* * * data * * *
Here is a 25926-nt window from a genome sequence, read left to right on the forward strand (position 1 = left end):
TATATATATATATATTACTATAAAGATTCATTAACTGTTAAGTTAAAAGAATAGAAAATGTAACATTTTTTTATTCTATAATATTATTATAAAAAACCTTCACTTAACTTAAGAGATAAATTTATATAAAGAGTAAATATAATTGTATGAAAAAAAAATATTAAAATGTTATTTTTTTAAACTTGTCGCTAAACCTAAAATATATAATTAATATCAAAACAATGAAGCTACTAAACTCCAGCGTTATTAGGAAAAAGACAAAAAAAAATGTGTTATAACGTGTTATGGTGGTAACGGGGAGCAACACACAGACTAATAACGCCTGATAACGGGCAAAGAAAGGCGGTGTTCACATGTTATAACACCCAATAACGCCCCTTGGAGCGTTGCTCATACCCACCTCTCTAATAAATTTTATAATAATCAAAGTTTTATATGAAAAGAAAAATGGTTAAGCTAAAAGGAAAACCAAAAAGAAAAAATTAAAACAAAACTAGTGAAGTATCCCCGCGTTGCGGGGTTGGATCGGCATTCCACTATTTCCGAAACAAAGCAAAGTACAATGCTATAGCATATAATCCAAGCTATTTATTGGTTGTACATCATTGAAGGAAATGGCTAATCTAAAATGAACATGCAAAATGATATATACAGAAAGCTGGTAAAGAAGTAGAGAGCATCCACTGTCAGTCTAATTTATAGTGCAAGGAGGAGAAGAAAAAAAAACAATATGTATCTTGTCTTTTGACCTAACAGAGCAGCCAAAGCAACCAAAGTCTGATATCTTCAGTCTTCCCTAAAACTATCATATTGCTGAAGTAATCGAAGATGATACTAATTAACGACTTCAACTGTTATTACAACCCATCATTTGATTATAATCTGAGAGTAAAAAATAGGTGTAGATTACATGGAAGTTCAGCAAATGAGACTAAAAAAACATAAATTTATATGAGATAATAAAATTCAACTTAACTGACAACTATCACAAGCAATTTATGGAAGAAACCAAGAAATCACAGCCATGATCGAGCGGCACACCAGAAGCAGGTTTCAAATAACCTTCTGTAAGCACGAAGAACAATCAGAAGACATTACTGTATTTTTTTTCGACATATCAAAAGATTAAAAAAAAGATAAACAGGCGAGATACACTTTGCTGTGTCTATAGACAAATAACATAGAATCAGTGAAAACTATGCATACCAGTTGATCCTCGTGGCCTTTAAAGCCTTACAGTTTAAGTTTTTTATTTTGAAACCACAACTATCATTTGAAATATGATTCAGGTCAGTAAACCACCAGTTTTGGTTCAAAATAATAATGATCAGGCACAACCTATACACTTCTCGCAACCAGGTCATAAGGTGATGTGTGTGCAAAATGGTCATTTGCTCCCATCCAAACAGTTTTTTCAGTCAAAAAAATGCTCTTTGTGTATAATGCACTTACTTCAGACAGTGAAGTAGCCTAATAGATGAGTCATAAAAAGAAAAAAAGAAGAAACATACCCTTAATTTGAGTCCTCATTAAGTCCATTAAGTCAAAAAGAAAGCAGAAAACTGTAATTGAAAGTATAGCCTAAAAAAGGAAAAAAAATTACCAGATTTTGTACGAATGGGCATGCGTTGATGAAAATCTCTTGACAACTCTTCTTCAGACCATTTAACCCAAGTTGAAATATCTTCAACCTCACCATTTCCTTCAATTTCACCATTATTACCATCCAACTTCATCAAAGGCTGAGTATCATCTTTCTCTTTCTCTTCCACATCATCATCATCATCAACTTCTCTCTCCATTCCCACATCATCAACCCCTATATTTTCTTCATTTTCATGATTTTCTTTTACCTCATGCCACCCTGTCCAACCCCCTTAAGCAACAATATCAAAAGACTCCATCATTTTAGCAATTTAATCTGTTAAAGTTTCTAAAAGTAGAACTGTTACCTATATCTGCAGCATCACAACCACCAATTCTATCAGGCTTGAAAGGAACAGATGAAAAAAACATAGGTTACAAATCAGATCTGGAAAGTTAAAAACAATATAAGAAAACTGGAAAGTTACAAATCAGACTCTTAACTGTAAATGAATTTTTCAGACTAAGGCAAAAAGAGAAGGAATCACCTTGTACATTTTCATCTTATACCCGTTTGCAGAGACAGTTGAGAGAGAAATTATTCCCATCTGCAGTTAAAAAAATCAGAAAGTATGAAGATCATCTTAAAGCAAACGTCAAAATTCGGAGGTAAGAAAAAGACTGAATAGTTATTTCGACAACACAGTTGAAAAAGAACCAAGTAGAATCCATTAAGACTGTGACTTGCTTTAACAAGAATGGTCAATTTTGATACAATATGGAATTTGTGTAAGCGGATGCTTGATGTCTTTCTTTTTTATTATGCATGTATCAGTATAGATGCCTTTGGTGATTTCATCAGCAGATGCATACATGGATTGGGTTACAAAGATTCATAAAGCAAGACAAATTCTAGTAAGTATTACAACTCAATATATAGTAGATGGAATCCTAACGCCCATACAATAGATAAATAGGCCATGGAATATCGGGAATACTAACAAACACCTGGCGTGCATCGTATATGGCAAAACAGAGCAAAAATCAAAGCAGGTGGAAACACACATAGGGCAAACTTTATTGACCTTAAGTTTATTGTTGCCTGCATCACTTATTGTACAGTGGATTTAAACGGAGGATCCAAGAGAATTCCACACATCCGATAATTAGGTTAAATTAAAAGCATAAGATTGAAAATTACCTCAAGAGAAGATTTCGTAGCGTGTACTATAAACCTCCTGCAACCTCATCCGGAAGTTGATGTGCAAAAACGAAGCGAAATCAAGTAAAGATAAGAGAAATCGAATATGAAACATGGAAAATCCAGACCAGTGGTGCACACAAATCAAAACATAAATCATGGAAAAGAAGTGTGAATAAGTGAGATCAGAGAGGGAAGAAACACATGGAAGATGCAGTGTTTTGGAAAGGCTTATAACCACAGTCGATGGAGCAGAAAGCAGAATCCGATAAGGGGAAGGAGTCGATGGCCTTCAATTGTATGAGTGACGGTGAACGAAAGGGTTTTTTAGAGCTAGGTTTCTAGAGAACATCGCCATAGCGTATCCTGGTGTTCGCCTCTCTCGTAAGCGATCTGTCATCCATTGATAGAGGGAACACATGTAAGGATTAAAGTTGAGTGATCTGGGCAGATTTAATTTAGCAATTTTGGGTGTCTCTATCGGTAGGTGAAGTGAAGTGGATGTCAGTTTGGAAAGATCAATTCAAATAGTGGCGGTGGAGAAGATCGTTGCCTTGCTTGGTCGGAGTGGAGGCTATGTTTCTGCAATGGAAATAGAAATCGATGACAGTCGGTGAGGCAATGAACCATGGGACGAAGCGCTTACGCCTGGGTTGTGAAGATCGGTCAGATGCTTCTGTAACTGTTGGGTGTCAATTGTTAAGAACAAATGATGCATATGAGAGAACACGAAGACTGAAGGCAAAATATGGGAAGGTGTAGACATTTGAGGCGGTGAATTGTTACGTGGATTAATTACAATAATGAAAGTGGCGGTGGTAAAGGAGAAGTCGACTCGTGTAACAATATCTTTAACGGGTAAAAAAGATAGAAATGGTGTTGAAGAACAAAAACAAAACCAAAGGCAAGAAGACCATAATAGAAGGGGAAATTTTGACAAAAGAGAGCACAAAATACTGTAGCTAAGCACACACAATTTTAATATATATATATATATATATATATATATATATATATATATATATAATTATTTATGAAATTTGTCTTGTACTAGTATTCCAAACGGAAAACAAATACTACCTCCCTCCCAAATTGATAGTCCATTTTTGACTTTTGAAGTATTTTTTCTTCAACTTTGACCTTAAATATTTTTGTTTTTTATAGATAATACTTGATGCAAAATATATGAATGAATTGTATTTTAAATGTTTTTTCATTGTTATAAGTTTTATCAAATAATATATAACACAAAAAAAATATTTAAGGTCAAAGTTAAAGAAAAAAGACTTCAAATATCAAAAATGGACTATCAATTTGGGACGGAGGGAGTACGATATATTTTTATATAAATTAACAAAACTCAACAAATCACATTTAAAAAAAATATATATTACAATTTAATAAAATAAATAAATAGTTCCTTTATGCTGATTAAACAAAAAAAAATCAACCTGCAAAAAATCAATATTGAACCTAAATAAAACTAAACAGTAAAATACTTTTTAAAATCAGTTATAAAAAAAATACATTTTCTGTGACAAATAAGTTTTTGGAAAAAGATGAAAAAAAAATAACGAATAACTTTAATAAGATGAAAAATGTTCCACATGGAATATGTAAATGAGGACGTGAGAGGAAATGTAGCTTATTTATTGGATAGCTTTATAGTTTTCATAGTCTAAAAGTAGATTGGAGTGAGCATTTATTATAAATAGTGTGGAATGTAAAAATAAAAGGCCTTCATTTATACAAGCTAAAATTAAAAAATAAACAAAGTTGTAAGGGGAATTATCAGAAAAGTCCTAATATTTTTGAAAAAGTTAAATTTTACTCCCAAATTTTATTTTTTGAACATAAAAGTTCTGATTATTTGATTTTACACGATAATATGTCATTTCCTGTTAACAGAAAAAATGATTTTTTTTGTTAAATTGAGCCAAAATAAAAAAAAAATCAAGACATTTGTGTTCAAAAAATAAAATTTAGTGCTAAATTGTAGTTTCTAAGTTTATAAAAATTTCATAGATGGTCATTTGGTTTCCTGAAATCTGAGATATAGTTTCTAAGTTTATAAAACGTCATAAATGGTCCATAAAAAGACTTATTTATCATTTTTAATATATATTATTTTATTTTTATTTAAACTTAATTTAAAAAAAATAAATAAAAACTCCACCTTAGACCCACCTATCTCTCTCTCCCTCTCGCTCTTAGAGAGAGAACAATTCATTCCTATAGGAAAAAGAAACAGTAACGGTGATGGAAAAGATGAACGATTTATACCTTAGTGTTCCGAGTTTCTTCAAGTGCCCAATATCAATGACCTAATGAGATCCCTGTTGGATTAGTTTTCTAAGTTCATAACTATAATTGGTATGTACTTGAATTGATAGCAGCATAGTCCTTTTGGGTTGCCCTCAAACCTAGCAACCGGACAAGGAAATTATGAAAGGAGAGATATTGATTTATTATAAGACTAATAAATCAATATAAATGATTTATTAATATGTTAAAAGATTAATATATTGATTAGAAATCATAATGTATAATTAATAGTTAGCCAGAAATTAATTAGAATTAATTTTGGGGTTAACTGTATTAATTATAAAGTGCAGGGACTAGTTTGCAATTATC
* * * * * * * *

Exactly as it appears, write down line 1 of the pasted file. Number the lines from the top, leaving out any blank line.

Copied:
Here is a 25926-nt window from a genome sequence, read left to right on the forward strand (position 1 = left end):